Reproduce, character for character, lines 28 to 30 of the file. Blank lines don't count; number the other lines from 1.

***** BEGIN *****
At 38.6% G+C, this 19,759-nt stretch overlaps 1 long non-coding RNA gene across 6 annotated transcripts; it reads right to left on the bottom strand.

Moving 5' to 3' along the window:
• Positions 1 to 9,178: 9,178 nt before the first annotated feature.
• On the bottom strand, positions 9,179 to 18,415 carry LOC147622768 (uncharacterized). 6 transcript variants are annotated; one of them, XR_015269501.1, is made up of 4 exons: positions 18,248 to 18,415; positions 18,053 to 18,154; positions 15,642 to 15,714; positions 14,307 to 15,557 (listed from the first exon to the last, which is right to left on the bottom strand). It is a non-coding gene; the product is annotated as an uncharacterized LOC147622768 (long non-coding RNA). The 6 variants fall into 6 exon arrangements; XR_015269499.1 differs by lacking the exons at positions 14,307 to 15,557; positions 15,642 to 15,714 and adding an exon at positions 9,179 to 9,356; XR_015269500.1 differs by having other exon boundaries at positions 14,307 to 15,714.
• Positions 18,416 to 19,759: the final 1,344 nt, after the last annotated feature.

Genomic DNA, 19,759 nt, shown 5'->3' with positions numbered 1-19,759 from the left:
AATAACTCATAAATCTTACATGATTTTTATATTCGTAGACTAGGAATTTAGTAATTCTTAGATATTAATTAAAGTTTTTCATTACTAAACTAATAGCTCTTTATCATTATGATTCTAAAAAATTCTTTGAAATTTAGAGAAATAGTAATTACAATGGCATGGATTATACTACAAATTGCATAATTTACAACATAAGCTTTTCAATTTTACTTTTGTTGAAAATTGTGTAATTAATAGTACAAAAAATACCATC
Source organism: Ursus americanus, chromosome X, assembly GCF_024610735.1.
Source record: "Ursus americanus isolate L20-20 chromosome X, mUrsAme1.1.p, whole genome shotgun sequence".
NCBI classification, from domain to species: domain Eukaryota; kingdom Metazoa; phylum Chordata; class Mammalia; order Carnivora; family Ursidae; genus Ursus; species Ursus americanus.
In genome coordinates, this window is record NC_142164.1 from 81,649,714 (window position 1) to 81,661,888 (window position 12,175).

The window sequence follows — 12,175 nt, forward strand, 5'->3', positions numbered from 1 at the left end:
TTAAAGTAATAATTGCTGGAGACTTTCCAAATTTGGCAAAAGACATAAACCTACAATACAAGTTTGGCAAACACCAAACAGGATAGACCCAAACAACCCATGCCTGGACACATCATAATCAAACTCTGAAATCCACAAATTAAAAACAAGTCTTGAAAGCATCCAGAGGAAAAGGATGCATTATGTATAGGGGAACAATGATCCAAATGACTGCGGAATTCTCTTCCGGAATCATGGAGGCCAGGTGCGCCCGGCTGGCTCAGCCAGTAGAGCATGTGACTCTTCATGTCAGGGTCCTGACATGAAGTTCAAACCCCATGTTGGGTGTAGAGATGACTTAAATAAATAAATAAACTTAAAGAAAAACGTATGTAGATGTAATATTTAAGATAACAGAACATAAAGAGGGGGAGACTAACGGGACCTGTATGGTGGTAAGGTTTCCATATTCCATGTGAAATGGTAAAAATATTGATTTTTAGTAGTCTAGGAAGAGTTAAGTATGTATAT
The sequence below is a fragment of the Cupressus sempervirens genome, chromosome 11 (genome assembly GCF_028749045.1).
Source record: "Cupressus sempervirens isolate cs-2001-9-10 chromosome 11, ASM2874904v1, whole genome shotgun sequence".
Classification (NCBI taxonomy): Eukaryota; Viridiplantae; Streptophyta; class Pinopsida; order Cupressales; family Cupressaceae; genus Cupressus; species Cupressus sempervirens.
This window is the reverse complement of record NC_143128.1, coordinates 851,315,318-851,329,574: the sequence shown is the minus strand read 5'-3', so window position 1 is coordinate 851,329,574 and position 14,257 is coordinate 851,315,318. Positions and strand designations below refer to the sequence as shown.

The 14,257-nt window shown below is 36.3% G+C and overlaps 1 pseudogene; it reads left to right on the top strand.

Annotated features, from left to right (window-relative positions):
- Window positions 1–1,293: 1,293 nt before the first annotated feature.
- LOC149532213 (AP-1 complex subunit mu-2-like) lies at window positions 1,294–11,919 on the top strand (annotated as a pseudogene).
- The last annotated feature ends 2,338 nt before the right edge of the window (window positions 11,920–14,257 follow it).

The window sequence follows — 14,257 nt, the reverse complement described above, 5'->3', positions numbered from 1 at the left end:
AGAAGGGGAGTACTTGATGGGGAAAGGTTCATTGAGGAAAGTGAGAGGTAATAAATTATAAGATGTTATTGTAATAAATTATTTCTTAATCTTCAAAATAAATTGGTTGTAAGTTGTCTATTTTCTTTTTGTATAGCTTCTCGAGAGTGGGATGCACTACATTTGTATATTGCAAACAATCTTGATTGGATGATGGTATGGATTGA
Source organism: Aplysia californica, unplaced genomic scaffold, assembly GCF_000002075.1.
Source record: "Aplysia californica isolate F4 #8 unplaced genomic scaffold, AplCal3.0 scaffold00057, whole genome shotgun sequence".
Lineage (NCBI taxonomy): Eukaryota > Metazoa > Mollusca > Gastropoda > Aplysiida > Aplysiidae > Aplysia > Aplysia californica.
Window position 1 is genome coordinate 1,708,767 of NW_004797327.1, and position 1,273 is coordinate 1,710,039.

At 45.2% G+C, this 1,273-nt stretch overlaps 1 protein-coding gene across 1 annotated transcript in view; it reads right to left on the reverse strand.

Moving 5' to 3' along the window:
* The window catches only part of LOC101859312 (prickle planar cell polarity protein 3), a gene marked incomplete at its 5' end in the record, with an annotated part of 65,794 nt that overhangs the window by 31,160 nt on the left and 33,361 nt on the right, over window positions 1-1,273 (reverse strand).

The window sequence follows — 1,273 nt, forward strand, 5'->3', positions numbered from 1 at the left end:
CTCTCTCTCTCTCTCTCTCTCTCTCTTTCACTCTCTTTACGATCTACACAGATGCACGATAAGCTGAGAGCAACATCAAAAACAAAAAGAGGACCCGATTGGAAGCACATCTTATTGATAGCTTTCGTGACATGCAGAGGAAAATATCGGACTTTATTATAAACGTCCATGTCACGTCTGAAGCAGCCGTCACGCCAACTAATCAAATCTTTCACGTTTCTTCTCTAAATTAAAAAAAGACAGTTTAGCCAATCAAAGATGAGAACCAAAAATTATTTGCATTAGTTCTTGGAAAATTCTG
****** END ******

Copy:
Window position 1 is genome coordinate 1,708,767 of NW_004797327.1, and position 1,273 is coordinate 1,710,039.

At 45.2% G+C, this 1,273-nt stretch overlaps 1 protein-coding gene across 1 annotated transcript in view; it reads right to left on the reverse strand.

Moving 5' to 3' along the window: